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Proofreading


  • Don't rely entirely on spelling checkers. These can be useful tools but they are far from foolproof. Spell checkers have a limited dictionary, so some words that show up as misspelled may just not be in their memory. In addition, spell checkers will not catch misspellings that form another valid word. For example, if you type "your" instead of "you're," "to" instead of "too," or "there" instead of "their," the spell checker won't catch the error.
  • Grammar checkers can be even more problematic. These programs work with a limited number of rules, so they can't identify every error and often make mistakes. They also fail to give thorough explanations to help you understand why a sentence should be revised. You may want to use a grammar checker to help you identify potential run-on sentences or too frequent use of the passive voice, but you need to be able to evaluate the feedback it provides.
  • Proofread for only one kind of error at a time. If you try to identify and revise too many things at once, you risk losing focus, and your proofreading will be less effective. It's easier to catch grammar errors if you aren't checking punctuation and spelling at the same time. In addition, some of the techniques that work well for spotting one kind of mistake won't catch others.
  • Read slow, and read every word. Try reading out loud, which forces you to say each word and also lets you hear how the words sound together. When you read silently or too quickly you may skip over errors or make unconscious corrections.
  • Separate the text into individual sentences. This is another technique to help you to read every sentence carefully. Simply press the return key after every period so that every line begins a new sentence. Then read each sentence separately, looking for grammar, punctuation, or spelling errors. If you're working with a printed copy, try using an opaque object like a ruler or a piece of paper to isolate the line you're working on.
  • Circle every punctuation mark. This forces you to look at each one. As you circle, ask yourself if the punctuation is correct.
  • Read the paper backwards. This technique is helpful for checking spelling. Start with the last word on the last page and work your way back to the beginning, reading each word separately. Because content, punctuation, and grammar won't make any sense, your focus will be entirely on the spelling of each word. You can also read backwards sentence by sentence to check grammar; this will help you avoid becoming distracted by content issues.
  • Proofreading is a learning process. You're not just looking for errors that you recognize; you're also learning to recognize and correct new errors. This is where handbooks and dictionaries come in. Keep the ones you find helpful close at hand as you proofread.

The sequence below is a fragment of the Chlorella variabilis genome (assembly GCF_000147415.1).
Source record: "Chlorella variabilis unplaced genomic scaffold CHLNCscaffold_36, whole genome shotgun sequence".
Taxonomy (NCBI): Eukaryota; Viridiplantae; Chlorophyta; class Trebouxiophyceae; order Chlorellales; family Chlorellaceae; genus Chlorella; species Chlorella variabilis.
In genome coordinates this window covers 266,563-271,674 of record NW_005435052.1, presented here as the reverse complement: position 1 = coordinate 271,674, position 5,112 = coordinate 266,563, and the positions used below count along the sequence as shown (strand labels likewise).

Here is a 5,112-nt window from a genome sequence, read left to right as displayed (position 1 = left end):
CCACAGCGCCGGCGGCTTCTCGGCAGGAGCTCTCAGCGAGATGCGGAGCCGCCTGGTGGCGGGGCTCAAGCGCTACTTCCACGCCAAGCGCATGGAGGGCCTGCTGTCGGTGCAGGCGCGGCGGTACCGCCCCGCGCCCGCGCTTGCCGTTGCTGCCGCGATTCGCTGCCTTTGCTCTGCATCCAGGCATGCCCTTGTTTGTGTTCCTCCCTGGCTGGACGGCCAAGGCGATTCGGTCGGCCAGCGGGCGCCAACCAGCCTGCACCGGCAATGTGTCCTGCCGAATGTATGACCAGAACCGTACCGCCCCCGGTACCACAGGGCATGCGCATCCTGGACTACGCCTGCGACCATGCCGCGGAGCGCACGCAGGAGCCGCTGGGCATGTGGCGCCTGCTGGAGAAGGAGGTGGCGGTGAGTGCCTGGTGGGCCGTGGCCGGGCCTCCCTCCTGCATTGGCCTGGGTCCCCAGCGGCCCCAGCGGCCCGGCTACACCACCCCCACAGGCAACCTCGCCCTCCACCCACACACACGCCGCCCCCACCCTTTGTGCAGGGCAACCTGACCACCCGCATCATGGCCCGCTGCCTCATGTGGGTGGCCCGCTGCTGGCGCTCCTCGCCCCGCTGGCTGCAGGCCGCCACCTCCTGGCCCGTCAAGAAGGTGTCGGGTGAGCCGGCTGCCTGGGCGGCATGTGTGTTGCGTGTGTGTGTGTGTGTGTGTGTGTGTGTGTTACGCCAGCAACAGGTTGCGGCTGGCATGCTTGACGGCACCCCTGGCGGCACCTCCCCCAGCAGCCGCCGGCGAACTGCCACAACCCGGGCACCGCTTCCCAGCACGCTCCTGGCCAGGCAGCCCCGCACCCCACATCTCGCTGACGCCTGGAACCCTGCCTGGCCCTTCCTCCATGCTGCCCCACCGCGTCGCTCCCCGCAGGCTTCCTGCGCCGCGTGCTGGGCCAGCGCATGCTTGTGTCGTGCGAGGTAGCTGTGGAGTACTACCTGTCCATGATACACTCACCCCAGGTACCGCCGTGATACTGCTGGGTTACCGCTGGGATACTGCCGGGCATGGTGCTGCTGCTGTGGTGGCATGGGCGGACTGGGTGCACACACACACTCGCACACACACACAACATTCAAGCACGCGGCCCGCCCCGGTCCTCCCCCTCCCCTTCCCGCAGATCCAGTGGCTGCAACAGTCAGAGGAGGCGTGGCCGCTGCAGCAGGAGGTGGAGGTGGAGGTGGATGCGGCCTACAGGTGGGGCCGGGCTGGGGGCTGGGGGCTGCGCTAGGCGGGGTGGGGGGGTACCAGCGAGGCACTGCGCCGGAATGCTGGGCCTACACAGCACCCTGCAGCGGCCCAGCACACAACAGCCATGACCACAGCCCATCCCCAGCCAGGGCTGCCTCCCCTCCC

• Ignorance may be bliss, but it won't make you a better proofreader. You'll often find things that don't seem quite right to you, but you're not quite sure what's wrong either. A word looks like it might be misspelled, but the spell checker didn't catch it. You think you need a comma between two words, but you're not sure why. Should you use "that" instead of "which"? If you're not sure about something, look it up.
  • The proofreading process becomes more efficient as you develop and practice a systematic strategy. You'll learn to identify the specific areas of your own writing that need careful attention, and knowing that you have a sound method for finding errors will help you to focus more on developing your ideas while drafting the paper.

A proof copy is a version of a manuscript that has been typeset after copyediting. Proof typescripts often contain typographical errors introduced by mistyping (hence the word typo to refer to misplaced or incorrect characters). Traditionally, a proofreader checks the typeset copy and marks any errors using standard proof correction marks (such as those specified in style manuals, by house style, or, more broadly, by the international standard ISO 5776, or, for English, the British Standard BS-5261:2). This process can be known as a line edit. The proof is then returned to the typesetter for correction, and in many cases the production of a second proof copy (often known as a revise). Proofreading is considered a specific skill that must be learned because it is the nature of the mind to automatically correct errors. Someone not trained in proofreading may not see errors such as missing words or improper usage because their mind is showing them what it is trained to recognize as correct. DP Proofreading Guidelines

The term proofreading is sometimes used incorrectly to refer to copy-editing. This is a separate activity, although there is some overlap between the two. Proofreading consists of reviewing any text, either hard copy (on paper) or electronic copy (on a computer) and checking for typos and formatting errors. This may be done either against an original document or "blind" (without checking against any other source). Many modern proofreaders are also required to take on some light copy-editing duties, such as checking for grammar and consistency issues.


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